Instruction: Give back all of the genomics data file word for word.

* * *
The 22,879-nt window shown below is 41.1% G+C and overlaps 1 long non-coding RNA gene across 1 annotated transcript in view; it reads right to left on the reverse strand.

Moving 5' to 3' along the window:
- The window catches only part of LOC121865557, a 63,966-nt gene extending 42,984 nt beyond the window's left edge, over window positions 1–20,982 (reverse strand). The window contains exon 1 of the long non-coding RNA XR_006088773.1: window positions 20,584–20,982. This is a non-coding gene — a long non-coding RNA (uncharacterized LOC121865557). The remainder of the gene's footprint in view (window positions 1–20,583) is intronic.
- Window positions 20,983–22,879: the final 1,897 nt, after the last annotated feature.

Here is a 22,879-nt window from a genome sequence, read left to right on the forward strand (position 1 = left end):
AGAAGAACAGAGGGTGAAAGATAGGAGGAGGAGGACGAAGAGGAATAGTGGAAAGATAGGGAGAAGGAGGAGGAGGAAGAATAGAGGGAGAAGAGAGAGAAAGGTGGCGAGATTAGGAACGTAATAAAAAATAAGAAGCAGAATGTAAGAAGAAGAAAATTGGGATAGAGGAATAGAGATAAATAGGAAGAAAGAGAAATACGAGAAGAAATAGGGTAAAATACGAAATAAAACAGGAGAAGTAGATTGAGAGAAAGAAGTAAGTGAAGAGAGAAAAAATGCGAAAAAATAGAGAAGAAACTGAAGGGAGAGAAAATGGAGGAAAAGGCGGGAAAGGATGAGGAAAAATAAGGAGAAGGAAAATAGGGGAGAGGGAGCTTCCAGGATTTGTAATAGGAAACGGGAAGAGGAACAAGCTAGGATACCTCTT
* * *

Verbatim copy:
The 22,879-nt window shown below is 41.1% G+C and overlaps 1 long non-coding RNA gene across 1 annotated transcript in view; it reads right to left on the reverse strand.

Moving 5' to 3' along the window:
- The window catches only part of LOC121865557, a 63,966-nt gene extending 42,984 nt beyond the window's left edge, over window positions 1–20,982 (reverse strand). The window contains exon 1 of the long non-coding RNA XR_006088773.1: window positions 20,584–20,982. This is a non-coding gene — a long non-coding RNA (uncharacterized LOC121865557). The remainder of the gene's footprint in view (window positions 1–20,583) is intronic.
- Window positions 20,983–22,879: the final 1,897 nt, after the last annotated feature.

Here is a 22,879-nt window from a genome sequence, read left to right on the forward strand (position 1 = left end):
AGAAGAACAGAGGGTGAAAGATAGGAGGAGGAGGACGAAGAGGAATAGTGGAAAGATAGGGAGAAGGAGGAGGAGGAAGAATAGAGGGAGAAGAGAGAGAAAGGTGGCGAGATTAGGAACGTAATAAAAAATAAGAAGCAGAATGTAAGAAGAAGAAAATTGGGATAGAGGAATAGAGATAAATAGGAAGAAAGAGAAATACGAGAAGAAATAGGGTAAAATACGAAATAAAACAGGAGAAGTAGATTGAGAGAAAGAAGTAAGTGAAGAGAGAAAAAATGCGAAAAAATAGAGAAGAAACTGAAGGGAGAGAAAATGGAGGAAAAGGCGGGAAAGGATGAGGAAAAATAAGGAGAAGGAAAATAGGGGAGAGGGAGCTTCCAGGATTTGTAATAGGAAACGGGAAGAGGAACAAGCTAGGATACCTCTT